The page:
Happy Holidays!


It’s my favorite time of the year, the Halloween/Dia de los Muertos holiday season.

A few years ago I went to Mexico to celebrate the Fiestas de Octubre. I was quite surprised by the fervor in which Mexico celebrates Halloween and how it’s been combined with many of the Dia de los Muertos traditions. There are many that may be dismayed by this change but not me, I thought the hybridization of traditions was inspiring and clever, most notably in the way people decorated their homes, altars and costume choices.

Just like all other holidays in Mexico, Halloween is not celebrated on just one day, I saw kids wearing their costumes up to five days ahead of the 31st and the school costume parades started on October 28th. And by the way, there’s no little princesses or cute frilly costumes in sight, it’s all ghouls, vampires, mummies and Dia de los Muertos inspired attire like La Catrina. I say we start taking our cues from Mexico and make Halloween a week-long holiday and stop dressing our kids like little cupcakes!

Since it’s right about that time when folks start preparing their altars and deciding on costume ideas, I’d like to share some of the photos I took while in Mexico. Hopefully, it will inspire you to try out some new ideas this year. I was particularly impressed by the altares created by the indigenous groups in Oaxaca, simple but beautiful.
Click the links below for more photos:



This year I’m heading to Guadalajara and maybe Michoacan for the annual fiestas. I’m sure I’ll return with dazzled eyes and a mind swimming with ideas for next year’s projects!


12 thoughts on “Happy Holidays!

  1. Another vote to make Dia de los Halloweens a week long event. Maybe we can also bring back the celebration of death as part a natural stage of living and not a fearfull escape with blood, gore, chainsaws and 14 inch knives. Just a Blog-Thought.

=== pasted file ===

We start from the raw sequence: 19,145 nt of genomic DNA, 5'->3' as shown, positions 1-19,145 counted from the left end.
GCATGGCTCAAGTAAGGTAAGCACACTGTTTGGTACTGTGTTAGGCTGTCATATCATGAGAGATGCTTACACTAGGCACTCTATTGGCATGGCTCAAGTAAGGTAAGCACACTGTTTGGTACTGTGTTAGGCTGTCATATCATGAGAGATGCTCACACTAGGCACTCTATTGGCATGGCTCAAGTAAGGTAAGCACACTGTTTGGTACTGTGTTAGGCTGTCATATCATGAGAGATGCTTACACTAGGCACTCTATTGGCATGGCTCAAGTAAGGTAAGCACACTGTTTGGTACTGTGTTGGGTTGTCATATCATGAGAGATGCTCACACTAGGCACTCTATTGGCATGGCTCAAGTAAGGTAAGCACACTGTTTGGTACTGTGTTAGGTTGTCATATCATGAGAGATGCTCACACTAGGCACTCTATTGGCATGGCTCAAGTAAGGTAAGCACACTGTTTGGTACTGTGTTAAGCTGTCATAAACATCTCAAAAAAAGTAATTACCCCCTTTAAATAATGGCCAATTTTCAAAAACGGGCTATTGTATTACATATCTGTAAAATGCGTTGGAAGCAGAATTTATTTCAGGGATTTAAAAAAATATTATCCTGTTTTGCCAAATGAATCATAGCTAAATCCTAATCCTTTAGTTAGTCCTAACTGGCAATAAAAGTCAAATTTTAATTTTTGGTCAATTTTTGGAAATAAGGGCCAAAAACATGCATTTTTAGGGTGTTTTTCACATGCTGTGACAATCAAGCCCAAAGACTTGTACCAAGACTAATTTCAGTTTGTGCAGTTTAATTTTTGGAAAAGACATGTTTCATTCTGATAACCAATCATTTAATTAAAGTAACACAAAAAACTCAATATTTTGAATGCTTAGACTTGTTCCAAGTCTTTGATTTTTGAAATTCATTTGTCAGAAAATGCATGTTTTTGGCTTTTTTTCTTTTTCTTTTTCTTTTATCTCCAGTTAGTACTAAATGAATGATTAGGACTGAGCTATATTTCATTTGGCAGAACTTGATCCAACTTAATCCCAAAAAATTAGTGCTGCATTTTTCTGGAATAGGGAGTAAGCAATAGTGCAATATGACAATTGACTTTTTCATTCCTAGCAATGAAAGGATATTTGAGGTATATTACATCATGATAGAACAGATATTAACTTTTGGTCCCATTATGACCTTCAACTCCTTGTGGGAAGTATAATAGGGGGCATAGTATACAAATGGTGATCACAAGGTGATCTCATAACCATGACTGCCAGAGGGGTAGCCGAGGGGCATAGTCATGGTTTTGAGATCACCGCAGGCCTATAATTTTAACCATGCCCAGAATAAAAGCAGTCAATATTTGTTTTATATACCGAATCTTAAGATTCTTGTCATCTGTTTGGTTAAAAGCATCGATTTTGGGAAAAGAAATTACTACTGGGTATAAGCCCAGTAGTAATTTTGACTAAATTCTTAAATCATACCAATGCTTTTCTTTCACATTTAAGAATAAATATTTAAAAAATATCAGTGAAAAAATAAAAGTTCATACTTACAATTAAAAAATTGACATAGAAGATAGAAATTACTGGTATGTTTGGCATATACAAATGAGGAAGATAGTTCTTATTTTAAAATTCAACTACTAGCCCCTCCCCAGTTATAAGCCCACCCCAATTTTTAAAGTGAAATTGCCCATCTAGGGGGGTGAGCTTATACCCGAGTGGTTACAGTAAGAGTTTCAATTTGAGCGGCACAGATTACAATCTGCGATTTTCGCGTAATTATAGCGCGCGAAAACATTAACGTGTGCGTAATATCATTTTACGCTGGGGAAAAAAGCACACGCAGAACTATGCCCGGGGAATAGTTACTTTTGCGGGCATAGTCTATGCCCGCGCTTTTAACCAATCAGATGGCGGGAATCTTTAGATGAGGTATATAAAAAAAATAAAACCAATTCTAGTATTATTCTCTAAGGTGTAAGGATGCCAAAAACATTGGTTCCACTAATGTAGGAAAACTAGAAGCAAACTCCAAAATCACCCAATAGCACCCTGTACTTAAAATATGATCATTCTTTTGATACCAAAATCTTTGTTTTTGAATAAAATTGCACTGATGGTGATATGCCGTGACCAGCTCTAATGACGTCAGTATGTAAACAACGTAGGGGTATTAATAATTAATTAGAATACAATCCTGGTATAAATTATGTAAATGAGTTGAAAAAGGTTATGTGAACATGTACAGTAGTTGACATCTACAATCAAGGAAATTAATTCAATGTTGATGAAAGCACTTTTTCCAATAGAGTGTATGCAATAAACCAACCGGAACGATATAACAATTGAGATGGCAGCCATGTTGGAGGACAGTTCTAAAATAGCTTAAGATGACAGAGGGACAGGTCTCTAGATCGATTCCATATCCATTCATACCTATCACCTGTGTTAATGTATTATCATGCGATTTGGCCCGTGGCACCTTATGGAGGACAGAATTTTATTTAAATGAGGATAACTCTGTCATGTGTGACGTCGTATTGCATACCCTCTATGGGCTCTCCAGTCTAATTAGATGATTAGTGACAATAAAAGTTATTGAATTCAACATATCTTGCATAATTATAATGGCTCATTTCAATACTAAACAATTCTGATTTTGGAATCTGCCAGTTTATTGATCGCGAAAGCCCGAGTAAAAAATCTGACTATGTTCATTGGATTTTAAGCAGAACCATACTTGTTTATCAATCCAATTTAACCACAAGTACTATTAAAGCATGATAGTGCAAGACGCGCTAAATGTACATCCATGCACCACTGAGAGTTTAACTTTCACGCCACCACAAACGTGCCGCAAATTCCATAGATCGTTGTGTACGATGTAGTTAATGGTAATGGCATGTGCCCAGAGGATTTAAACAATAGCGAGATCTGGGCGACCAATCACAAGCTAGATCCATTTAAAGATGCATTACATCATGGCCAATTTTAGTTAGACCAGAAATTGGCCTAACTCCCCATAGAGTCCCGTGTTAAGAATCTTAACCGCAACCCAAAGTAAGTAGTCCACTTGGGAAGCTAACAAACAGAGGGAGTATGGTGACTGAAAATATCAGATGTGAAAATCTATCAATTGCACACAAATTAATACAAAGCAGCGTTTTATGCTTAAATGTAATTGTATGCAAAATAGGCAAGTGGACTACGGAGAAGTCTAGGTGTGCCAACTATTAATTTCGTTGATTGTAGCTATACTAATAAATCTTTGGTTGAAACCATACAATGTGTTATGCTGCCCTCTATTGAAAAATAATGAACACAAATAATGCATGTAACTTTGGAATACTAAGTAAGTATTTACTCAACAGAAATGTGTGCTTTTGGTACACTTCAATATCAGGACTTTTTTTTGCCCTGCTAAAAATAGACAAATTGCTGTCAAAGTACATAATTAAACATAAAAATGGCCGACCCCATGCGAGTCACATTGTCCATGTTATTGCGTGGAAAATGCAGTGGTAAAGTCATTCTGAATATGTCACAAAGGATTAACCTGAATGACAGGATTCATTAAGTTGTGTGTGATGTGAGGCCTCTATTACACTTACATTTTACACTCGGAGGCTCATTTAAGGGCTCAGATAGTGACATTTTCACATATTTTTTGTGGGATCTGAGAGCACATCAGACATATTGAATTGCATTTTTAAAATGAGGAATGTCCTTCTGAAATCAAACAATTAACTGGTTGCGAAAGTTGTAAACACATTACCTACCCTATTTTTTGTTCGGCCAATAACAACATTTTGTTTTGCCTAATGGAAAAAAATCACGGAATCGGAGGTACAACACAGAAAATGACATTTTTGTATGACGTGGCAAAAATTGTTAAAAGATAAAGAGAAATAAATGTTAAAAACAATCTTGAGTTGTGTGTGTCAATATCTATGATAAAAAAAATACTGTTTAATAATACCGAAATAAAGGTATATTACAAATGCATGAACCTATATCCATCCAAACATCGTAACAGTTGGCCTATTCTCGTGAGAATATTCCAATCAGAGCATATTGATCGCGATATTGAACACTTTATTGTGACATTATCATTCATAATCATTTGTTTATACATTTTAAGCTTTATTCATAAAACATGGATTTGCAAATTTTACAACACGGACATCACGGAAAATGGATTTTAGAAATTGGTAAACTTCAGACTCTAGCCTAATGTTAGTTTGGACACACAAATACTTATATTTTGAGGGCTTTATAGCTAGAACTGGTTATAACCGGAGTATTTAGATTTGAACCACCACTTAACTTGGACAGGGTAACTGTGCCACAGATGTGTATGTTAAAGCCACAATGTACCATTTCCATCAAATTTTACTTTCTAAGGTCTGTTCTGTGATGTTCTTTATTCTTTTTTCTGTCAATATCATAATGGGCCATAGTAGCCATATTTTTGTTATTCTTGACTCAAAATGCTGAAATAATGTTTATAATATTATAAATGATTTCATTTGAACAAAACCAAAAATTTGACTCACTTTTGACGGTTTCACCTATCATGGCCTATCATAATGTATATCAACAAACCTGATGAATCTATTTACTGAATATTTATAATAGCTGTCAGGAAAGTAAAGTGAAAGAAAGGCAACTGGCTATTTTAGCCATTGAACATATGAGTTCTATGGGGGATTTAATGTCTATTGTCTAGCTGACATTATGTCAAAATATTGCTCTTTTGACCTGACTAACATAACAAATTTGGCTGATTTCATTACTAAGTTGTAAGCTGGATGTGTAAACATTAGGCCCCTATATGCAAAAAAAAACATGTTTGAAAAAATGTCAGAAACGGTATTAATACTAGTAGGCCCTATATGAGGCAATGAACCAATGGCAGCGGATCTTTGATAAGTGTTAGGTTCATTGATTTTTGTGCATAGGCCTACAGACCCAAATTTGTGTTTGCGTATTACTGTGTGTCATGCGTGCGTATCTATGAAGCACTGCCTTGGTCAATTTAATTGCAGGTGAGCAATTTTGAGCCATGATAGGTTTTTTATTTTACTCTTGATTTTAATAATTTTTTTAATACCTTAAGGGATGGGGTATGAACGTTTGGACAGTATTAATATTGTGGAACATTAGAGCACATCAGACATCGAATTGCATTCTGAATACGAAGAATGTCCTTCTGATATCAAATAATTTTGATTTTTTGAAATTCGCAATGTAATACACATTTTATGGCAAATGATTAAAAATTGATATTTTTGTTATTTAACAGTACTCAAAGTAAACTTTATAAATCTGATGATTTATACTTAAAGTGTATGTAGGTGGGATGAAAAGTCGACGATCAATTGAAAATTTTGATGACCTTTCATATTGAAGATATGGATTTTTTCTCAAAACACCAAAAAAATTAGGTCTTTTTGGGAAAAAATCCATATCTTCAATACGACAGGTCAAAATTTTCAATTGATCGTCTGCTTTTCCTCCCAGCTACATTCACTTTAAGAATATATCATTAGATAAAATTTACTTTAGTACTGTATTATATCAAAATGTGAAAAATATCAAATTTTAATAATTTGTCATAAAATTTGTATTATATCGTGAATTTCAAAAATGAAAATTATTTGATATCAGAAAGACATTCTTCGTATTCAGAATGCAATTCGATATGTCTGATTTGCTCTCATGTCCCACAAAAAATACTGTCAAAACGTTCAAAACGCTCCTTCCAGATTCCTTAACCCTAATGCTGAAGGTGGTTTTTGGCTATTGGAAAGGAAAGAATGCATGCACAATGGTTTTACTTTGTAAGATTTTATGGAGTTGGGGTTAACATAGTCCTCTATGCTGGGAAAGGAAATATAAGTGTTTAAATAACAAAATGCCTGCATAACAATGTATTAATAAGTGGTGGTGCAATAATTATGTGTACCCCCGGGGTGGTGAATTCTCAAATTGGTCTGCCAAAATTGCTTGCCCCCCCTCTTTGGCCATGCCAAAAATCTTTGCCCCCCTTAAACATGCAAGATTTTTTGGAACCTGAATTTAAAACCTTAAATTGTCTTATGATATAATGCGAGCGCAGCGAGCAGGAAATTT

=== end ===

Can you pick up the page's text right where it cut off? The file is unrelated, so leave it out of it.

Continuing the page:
2. slightly off-topic, but i’m finally going through some of my “this american life” podcasts from 6 months ago. one was on the fear of sleep and talked about this mexican girl who grew up in the states having this empty feeling in her chest when she slept that made her not want to go to sleep. her parents (from mexico) said, “oh, that’s probably just the devil sitting on you,” to comfort her.

  3. Those colors always get me. You cannot go wrong with orange and purple. Very interesting shots. Really like em. BTW, Janitzio is the place to be!

  4. “Dia de los Halloween”—-that’s why the Mexica prediction was that their culture would be preserved in Aztlan, not in Mexico. We’re purists about that stuff here.

  5. Thanks for the comments!
    I loved the altars made by the indigenous groups in Oaxaca. While I’ve always had a fondness for the bright, colorful ofrendas with the papel picado, calaveritas etc., the simple altars with just the fruit, marigolds and daily foodstuffs blew me away. The pictures I took don’t really do them justice. I hope you can make out the pan de muerto images too. They are in the shape of little bodies and decorated with sesame seeds. I’ve only seen this kind of pan de muerto in Oaxaca.
    Soon I’ll post pictures of the costumed kids and students and hopefully put some videos up as well.

  6. I am making my yearly alter, but what spots have the sugar skulls this year as well as decor? the place I went to last year shut down. Thanks for any info

  7. Dear Chimatli,
    Over here in NC they do not know nada about Dia de los Muertos. Last year I dressed in my best skull makeup and fiesta clothes to show how it’s done. This year I’m planning a party with an altar and sugar skulls to decorate. I think I’ll make those awesome beans that El Chavo just posted on his blog.
    While I really love Asheville, I miss HP at this time of year.
    Good to find you in the blogosphere.


  8. Jen, We miss you here in NELA too! Glad to see you’re carrying on the traditions, your party sounds like it will be lots of fun! Maybe you can make some pan de muerto too. Love to everyone!

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